You could make a fair case for Bastille being the most exciting new artist in Britain right now. Do they have secrecy? No. Have they invented some new genre of music, or are they part of a new ‘scene’? No. Have they adopted some enourmously complicated concept? No. Are their songs exciting, powerful, well-produced, catchy and varied in style to the extent that they still have their own identity, despite utilising other sounds? Jackpot.
In mid-2011, Bastille released a double a-side single named Flaws (with Icarus on the b-side) on a small independent record label. It demonstrated Bastille’s almost unique talent at using electronic production to produce organic, emotional pop, and was – simply put – a modern anthem, written about being “perplexed by, and probably a bit jealous of, some people who seem so completely confident and comfortable in their own skin,” something that pretty much anyone can relate with. Despite having hardly had a press release of any description it has almost reached 300 thousand views on youtube. Then came the Laura Palmer ep, on which the band slowly expanded their horizens over the course of 4 perfectly formed alternative pop songs. The question is, how have Bastille perfected their knack for making invogorating popular music for the 21st century? The only other band I can think of that have achieved anything like it – something less formulaic then the Killers but less complex then Arcade Fire – are Biffy Clyro, and it took them 4 albums to get there!
I talked to Dan Smith, Bastille’s singer who writes and co-produces all of Bastille’s output. He told me of his songs “I’ve written them and worked them up to a certain level at home and then taken them to my friend who’s a producer, Mark Crew. He has a tiny studio in Battersea where we recorded all the tracks so far, and where we’re making the album right now. We’ve co-produced all of the Bastille songs; he’s massively talented and the reason why the tracks sound as polished they do.” He explained that since being signed to Virgin records (home to Gorillaz, Massive Attack and Daft Punk) they have been allowed to continue producing their music without any external input.
Is this surprising? Having listened to Bastille’s last release, the free Other People’s Heartache mixtape (http://www.otherpeoplesheartache.com/); not at all. Dan’s description would point towards a casual diy project: “Basically it felt like it had been quite a while since we had released anything, and Mark and I came up with the idea of doing a mixtape that, like The Weeknd and Frank Ocean’s albums, would be free and really easy to get hold of. I got Glandular Fever at the beginning of February, but when I was better we decided to take a two week break from the album to put this Mixtape together.” What makes Bastille so exciting is that with this little effort, they put together a small pop-art masterpiece; simultaneously covering classic film scores and conteporary pop (“I’m obsessed with films, and had the idea of using the music from Requiem For a Dream as the backing track for Lana Del Rey’s Blue Jeans”) and even dipping it’s toes into hiphop, with a cover of “Love don’t Live Here Anymore” featuring a verse from F.Stokes, an American rapper that Dan has been producing for recently. Overall the mixtape manages to achieve a cinematic feel, sounding like a mashup of Hurts’ best singles and Radiohead’s ‘In Rainbows’ album, produced by Brian Eno and mastered by Calvin Harris.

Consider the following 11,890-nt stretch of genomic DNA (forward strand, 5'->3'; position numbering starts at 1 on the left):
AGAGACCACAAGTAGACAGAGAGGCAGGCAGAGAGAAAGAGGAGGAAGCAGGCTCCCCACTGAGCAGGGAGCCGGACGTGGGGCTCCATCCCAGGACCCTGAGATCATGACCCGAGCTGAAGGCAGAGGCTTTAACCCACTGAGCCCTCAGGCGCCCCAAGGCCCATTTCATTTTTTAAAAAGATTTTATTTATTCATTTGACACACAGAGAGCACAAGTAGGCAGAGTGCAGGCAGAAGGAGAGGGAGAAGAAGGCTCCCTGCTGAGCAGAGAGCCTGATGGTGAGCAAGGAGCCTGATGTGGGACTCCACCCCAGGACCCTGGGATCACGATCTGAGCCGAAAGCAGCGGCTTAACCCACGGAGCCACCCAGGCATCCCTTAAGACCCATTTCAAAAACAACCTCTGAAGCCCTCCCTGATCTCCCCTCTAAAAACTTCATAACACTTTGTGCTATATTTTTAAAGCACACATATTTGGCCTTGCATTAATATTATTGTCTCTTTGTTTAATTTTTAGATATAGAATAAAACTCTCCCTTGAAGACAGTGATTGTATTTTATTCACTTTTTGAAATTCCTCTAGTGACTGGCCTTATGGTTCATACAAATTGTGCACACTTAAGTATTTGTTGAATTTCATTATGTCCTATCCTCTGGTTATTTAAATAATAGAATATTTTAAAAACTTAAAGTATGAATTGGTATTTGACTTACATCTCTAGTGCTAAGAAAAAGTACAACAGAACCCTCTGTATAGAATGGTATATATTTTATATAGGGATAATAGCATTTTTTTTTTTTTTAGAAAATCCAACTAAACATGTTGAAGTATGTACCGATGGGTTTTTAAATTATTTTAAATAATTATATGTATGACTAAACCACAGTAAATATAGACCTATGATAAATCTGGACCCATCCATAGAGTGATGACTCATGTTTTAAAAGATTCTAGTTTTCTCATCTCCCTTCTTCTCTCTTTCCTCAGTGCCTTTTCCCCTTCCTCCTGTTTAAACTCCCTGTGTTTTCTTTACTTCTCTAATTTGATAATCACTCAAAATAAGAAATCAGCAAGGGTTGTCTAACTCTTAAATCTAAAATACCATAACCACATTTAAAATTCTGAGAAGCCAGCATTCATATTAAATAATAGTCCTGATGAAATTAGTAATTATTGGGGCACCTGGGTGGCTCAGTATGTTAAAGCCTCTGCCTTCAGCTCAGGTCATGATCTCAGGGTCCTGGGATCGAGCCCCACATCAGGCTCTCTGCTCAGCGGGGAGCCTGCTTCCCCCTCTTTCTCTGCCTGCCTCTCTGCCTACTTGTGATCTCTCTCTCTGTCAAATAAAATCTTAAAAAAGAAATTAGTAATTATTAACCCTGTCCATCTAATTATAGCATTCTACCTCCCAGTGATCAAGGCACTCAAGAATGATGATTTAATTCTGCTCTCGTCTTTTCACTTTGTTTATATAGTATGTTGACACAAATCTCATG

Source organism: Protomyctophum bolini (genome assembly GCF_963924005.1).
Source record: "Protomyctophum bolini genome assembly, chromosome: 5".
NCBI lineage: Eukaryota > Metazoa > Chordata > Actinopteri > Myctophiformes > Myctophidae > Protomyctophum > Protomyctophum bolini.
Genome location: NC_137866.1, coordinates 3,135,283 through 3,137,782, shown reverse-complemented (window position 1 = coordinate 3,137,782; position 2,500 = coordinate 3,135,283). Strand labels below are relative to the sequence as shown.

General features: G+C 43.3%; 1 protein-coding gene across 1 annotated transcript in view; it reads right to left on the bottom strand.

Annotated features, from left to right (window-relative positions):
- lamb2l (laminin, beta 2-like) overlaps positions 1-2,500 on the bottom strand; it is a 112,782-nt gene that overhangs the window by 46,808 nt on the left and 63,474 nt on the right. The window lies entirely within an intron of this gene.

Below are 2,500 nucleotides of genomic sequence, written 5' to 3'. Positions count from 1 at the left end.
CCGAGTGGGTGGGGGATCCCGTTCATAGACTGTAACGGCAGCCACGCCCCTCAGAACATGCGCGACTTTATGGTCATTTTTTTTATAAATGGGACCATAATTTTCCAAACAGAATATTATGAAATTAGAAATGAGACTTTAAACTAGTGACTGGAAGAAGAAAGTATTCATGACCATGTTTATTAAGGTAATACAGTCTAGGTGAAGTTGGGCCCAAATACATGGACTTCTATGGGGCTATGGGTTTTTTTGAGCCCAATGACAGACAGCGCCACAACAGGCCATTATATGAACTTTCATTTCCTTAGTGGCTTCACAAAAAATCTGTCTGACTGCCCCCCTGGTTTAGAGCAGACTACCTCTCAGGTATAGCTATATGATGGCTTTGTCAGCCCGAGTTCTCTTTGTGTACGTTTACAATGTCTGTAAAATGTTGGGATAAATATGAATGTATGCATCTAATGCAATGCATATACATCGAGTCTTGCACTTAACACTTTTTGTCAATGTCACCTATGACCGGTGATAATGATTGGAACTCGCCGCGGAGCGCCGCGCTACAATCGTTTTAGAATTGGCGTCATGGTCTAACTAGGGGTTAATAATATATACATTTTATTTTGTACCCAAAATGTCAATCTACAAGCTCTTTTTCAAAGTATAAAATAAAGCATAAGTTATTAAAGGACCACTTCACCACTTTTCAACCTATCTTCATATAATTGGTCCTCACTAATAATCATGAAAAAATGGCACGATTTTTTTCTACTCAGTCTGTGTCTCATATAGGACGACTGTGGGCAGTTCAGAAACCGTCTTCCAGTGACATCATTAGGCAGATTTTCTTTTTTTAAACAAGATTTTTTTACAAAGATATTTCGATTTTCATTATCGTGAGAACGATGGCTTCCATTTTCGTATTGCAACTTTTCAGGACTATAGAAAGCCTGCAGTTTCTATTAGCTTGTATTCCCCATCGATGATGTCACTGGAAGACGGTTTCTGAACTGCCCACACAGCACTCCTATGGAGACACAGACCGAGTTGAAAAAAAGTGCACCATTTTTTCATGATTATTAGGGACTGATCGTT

Interestingly, at the other end of Bastille’s musical spectrum comes a set of acoustic sessions with the fantastic London band To Kill A King, with whom Bastille are good friends. When I asked Dan wether he feels more comfortable making music that is acoustic or heavily produced, he answered; “I sometimes get worried about producing songs too heavily, but I think it’s where I’m most comfortable. I don’t see Bastille as an acoustic thing really, but at the same time it’s nice to have the freedom to do whatever. I guess the album that I’m making will fall on the more produced side of things though. There might be electronic production in some of the tracks, but I hope we don’t fall into an electronic genre because I really wouldn’t want to.”
Alongside their pop sensibilites, Bastille’s music is constantly coupled with Dan Smith’s beautifully emotive voice and beguiling lyrics; always seeming simplistic at first, but revealing shades of meaning with repeated listens. For example, the emotional intensity in the singing on ‘Icarus’ makes it difficult to believe the band are exclusively singing about a Greek Myth: “Icarus comes from things I feel about myself and other people that I know, I generally try not to write songs that seem too personal and sometimes use characters or stories to try and move the focus away from myself and from more obvious topics.” When I asked about Flaws and Laura Palmer’s supposed references to love however, he shunned the topic; “I definitely make a concerted effort not to write about love. So I see those references to the heart in Laura Palmer as more physical and visceral, or about the effects that matters of the heart have on how people perceive you…. but I probably don’t make that very clear in the song itself; I don’t see Flaws as a relationship song at all, but pretty much everyone who has spoken to me about it has heard it that way”
So now that Bastille have released the most exciting single, ep and mixtape combination in British music, where do they go now? They’re set to release Overjoyed (a standout track from the Laura Palmer ep, see below) as their first major label single, but what of the album? “I kind of want every song to sound a bit different to the last, and want to reflect all the different kinds of music that I like. Potentially the album might sound a bit mental, but if it does I’ll be happy.” I think it’s fair to say that once the Bastille album is released, Dan Smith won’t be alone in that feeling.